FileSender project’s response to the 1st security audit of FileSender 2.0

As I write this, a second and more extensive security audit funded by RENATER and executed by French security firm Amossys. This audit is expected to report at the end of March.  As part of the contract, any significant findings would be reported promptly.  After 2 weeks of audit no significant findings have been reported.

Are you curious to see what’s in version 2.0?  Interested in trying it out?

Do you want the 2.0 release to progress faster?  Help out with documenting!  Send me an email on jan dot meijer at uninett dot no.

Status FileSender 2.0, end of january 2015

In the previous blog post I wrote about version 2.0, its features and where we were at.  In this post you’ll get an update on the current status of 2.0 development.

The code is now considered feature-complete.  We now work on documenting, testing and providing the upgrade path.  Basic documentation (installation, configuration directives) is shaping up, others we still have to start with.  With a code base and database layout that’s changed as much as it did there’s quite some work to be done to make for a smooth migration from 1.6 to 2.0.  We work towards 1st March to have a version ready for field testing, which I expect to be called the 2.0-alpha version.  Please note this version will not have undergone extensive client side workflow testing.

The field testing both UNINETT and RENATER plan is to offer our end users a 2.0 test instance next to a production 1.x instance.  I understood from others they’re considering the same.

I’ve written it before: it takes quite some time to document and to verify the documentation is correct.  Any help will speed up the release.  If you’re interested in specific features like the API, built-in email bounce handling etc. let us know, you can help verify the basic documentation.  Send me an email at jan.meijer at if you can spare a couple of hours.

Try it:

Install it:

More detailed status:

  • Most of the configuration directive documentation is done.  It needs about one more day of work and then a double-check;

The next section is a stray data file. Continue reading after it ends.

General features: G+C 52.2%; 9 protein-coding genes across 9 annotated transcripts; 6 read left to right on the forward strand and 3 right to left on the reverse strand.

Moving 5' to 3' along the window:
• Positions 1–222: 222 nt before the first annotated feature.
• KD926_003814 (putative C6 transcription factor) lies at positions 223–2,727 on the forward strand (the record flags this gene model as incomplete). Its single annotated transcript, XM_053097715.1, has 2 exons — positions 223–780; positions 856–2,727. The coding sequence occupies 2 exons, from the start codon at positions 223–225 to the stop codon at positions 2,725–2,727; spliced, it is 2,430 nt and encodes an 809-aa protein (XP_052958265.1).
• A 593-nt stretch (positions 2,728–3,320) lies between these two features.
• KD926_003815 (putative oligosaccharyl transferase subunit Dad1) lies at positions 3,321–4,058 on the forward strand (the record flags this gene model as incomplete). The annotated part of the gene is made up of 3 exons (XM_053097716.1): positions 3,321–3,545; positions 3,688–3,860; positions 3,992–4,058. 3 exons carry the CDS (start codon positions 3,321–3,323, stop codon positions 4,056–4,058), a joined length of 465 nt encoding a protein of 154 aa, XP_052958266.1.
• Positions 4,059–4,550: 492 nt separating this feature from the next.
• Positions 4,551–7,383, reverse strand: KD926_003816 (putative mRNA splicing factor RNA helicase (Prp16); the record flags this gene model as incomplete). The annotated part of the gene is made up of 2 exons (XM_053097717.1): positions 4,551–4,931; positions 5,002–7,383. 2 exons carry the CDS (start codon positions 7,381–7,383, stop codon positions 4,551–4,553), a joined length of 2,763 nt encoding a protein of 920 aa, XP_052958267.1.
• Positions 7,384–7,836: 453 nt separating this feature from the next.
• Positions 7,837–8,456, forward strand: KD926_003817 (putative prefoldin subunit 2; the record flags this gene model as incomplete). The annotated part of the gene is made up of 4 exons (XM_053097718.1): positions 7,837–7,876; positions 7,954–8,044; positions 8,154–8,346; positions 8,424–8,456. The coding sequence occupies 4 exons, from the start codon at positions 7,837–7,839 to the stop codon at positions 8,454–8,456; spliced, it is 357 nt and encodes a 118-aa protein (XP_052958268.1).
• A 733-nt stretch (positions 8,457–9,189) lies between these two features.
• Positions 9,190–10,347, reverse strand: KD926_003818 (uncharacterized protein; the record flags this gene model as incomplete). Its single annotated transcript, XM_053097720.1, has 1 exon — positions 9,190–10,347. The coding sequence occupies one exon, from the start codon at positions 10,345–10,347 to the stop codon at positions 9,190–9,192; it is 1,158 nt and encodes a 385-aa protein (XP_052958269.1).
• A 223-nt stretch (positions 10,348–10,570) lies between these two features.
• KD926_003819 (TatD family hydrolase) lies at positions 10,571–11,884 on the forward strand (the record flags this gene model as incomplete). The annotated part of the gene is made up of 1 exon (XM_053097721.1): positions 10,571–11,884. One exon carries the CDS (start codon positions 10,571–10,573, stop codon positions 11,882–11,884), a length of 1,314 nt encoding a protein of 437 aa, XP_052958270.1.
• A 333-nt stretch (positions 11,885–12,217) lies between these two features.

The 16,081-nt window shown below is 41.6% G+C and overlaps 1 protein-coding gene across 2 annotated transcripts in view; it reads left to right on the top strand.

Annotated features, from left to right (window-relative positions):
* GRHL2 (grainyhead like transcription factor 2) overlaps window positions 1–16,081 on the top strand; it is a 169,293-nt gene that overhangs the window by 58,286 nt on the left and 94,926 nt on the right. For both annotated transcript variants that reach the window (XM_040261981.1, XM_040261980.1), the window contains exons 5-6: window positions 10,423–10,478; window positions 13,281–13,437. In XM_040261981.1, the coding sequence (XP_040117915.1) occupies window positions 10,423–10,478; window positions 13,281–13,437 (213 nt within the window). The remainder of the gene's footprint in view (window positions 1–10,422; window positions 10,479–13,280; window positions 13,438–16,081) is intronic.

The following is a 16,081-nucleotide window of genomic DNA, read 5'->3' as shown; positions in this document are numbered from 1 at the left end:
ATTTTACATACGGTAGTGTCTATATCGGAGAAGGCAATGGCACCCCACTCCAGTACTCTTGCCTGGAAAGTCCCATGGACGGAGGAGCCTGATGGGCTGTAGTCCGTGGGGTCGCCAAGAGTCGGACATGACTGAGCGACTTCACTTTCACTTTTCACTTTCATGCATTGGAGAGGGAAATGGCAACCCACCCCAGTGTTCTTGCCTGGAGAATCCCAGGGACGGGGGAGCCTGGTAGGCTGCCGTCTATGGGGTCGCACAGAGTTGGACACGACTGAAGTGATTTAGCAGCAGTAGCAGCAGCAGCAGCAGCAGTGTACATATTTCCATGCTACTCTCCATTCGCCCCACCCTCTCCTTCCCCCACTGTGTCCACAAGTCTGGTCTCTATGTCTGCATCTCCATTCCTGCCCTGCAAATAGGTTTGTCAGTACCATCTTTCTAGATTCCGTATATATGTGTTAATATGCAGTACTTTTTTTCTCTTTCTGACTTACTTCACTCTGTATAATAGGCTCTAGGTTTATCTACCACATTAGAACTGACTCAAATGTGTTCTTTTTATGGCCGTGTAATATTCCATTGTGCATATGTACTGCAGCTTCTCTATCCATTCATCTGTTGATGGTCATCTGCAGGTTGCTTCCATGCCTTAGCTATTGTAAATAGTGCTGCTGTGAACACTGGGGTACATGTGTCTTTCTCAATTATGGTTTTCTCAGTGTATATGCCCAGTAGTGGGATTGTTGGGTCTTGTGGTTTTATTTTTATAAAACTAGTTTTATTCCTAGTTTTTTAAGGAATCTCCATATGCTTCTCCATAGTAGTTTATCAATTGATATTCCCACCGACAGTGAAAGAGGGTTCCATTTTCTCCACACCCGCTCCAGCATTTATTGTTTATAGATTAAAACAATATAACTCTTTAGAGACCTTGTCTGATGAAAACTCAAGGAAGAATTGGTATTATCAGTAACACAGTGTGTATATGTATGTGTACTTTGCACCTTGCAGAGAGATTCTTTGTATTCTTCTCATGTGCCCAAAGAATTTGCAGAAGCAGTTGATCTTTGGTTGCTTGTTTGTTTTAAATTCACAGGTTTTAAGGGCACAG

• The Linux source installation documentation is done and will be updated as other documentation and the sample config file progresses;
  • For any major FileSender release an external code security audit will be done.  This time we’ll even have two.  The 1st review is being executed by Pine Security and paid for by the project.  It is underway as I write this, the report is expected next week.  The 2nd review will be executed by a French security firm under responsibility of and paid by RENATER as part of its internal process for taking 2.0 in production.  The RENATER review is expected to start latest in the 3rd week of February;
  • Next on our list are an administrator guide to various aspects (authentication, language configuration, customisation), upgrade documentation,API documentation, upgrade scripts, client side workflow testing, packaging and upgrade testing.  All this will keep us occupied at least throughout February and March.

That’s it for now, happy testing!

FileSender 2.0 status

Reading through past blog posts I realised that we informed a lot of people about our work on multi-file and FileSender 2.0 through personal face-to-face conversations on various conferences but we never wrote anything on our blog!  Time to fix that.

I’ll leave details of the  2.0 development history for another post; for now I’ll just say the French NREN (National Research and Educational Network) RENATER joined the development effort by contributing with person hours of developer  Etienne Meleard.  Etienne has taken the lead on development of FileSender 2.0, the multi-file release.

Much code has been refactored and rewritten since June.  We now have a 2.0 branch in our SVN repository which is approaching alpha-release state.   You can install it; the install documentation has been written, tested and should work for you.  Please note that it currently only works on MySQL; Postgres database initialisation support is expected to be implemented in the coming weeks.   A link to my own demo server is included below.

Feature highlights:

  • full multi-file support: upload, download, MyFiles, email receipts and automatic transaction deletion
  • drag & drop support
  • generalised user option mechanism.  Which options are available to a user is something a service provider can control from the config file
  • fine-grained control over email receipts through various options, including the option to send no email receipts
  • UI templating mechanism

Try it:

Install it:

Plan towards 2.0 release: the code and feature set is mostly stable and we’re working towards a 2.0 alpha release, with sufficient documentation to install and use it. While I can’t give an exact date I have good reason to believe it’ll be there before christmas.  We’ll use that mile stone to start polishing on a beta release which typically includes a thorough feature review and Wendy Mason’s client-side workflow testing.

I do hope several sites will install the alpha release and make it available to a group of test users.  We will need the field-testing feedback to make progress.  If you want to be a part of field testing version 2.0 or its documentation contact me at

We’re also keen on volunteers to help with documentation.  Every hour you can spare is one hour closer towards a 2.0 release!